The sarcolemmal Na+-Ca2+ exchanger (NCX) is the main Ca2+ extrusion mechanism in cardiac myocytes and is thus essential for the regulation of Ca2+ homeostasis and contractile function. A cytosolic region (f-loop) of the protein mediates regulation of NCX function by intracellular factors including inhibition by exchanger inhibitory peptide (XIP), a 20 amino acid peptide matching the sequence of an autoinhibitory region involved in allosteric regulation of NCX by intracellular Na+, Ca2+, and phosphatidylinosito]-4,5-biphosphate (PIP2). Previous evidence indicates that the XIP interaction domain can be eliminated by large deletions of the f-loop that also remove activation of NCX by intracellular Ca2+. By whole-cell voltage clamping experiments, we demonstrate that deletion of residues 562-679, but not 440-456, 498-510, or 680-685 of the f-loop selectively eliminates XIP-mediated inhibition of NCX expressed either heterologously (HEK293 and A549 cells) or in guinea pig cardiac myocytes. In contrast, by plotting INCX against reverse-mode NCX-mediated Ca2+ transients in myocytes, we demonstrate that Ca 2+-dependent regulation of NCX is preserved in Δ562-679, but significantly reduced in the other three deletion mutants. The findings indicate that f-loop residues 562-679 may contain the regulatory site for endogenous XIP, but this site is distinct from the Ca2+-regulatory domains of the NCX. Because regulation of the NCX by Na+ and PIP2 involves the endogenous XIP region, the Δ562-679 mutant NCX may be a useful tool to investigate this regulation in the context of the whole cardiac myocyte.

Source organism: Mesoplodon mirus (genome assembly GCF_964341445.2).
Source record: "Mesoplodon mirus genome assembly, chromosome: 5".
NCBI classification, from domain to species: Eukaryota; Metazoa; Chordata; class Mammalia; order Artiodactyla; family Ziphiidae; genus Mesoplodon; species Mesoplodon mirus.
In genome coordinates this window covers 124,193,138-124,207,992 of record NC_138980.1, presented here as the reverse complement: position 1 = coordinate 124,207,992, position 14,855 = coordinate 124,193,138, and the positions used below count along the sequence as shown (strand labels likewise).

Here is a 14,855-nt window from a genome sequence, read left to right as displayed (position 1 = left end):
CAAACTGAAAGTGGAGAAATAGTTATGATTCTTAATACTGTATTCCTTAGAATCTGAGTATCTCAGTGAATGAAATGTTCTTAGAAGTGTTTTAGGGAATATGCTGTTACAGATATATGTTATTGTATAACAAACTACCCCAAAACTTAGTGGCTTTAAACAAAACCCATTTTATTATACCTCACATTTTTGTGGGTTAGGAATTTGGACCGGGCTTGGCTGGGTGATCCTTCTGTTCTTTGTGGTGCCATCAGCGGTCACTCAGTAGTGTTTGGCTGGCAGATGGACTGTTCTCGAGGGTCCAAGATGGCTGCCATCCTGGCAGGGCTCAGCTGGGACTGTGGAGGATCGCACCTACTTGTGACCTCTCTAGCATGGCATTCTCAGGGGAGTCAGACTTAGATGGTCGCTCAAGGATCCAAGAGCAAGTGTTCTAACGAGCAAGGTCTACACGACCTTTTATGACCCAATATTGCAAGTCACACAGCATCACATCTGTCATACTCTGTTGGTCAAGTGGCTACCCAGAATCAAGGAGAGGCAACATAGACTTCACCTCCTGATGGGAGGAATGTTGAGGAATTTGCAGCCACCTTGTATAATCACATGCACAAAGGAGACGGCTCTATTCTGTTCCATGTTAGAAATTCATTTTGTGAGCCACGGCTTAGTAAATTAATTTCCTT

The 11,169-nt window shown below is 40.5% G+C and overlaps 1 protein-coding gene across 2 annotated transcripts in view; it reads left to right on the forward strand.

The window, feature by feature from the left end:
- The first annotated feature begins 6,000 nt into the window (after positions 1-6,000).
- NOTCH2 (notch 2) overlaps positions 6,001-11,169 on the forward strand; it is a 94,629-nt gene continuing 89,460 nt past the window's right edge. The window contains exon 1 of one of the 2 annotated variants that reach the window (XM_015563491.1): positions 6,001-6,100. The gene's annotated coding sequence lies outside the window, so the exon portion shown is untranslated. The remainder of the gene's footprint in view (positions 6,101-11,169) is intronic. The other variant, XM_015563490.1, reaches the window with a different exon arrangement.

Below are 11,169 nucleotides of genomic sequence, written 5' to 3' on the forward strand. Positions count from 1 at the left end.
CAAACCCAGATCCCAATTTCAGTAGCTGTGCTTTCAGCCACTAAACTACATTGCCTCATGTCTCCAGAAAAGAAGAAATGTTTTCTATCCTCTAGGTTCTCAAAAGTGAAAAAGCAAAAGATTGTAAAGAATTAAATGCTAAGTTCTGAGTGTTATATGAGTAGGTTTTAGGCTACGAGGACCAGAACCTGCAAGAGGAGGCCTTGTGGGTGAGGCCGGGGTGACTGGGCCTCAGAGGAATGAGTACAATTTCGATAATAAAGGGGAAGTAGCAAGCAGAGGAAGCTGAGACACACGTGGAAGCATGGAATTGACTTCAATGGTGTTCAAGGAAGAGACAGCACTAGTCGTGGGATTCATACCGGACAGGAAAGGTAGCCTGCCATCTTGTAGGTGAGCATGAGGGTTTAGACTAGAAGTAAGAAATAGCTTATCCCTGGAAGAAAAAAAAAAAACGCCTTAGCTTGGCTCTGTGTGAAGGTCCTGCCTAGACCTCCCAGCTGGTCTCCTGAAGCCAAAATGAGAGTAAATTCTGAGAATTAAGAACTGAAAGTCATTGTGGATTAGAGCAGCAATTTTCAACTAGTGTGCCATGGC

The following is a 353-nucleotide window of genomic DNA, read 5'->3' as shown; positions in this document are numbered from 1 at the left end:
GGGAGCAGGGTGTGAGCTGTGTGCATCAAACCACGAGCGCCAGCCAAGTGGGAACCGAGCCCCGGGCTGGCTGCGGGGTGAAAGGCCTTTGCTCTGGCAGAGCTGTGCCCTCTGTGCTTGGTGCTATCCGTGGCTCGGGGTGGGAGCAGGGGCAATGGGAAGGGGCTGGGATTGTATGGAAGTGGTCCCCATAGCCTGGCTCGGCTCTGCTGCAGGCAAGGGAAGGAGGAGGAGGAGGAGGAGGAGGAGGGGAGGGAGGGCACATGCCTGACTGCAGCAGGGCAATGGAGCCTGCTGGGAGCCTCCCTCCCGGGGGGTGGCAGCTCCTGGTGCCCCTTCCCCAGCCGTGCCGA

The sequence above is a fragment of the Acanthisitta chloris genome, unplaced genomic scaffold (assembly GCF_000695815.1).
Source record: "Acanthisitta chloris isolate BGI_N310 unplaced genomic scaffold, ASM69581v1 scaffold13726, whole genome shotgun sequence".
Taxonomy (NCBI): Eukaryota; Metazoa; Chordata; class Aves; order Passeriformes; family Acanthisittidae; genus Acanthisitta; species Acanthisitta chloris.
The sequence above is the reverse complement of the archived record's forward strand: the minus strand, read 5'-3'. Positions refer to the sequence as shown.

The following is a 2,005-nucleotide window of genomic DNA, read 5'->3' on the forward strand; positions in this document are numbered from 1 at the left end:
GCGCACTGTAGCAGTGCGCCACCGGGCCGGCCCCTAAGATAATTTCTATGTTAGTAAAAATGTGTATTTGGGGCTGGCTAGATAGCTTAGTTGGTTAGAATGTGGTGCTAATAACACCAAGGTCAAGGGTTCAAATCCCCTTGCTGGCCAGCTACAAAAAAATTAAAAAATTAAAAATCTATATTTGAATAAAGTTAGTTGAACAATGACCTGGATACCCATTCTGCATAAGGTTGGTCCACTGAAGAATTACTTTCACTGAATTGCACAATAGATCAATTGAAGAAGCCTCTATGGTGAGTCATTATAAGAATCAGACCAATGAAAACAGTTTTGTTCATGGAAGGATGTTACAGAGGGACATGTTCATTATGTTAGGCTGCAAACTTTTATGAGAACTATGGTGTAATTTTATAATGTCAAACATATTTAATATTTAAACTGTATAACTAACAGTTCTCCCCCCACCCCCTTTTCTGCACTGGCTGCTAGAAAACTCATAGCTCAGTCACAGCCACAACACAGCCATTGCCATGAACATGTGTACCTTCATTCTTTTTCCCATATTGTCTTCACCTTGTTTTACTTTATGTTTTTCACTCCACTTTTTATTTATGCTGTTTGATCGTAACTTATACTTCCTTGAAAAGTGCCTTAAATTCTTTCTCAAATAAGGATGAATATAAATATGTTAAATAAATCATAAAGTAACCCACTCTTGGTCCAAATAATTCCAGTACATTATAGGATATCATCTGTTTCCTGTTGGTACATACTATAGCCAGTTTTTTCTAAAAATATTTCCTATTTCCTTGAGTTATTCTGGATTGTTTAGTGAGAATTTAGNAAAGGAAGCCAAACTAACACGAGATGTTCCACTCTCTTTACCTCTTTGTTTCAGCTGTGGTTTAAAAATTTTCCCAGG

|Original language||English (US)|
|Number of pages||9|
|State||Published - Jan 21 2005|
- Cardiac myocytes
ASJC Scopus subject areas
- Cardiology and Cardiovascular Medicine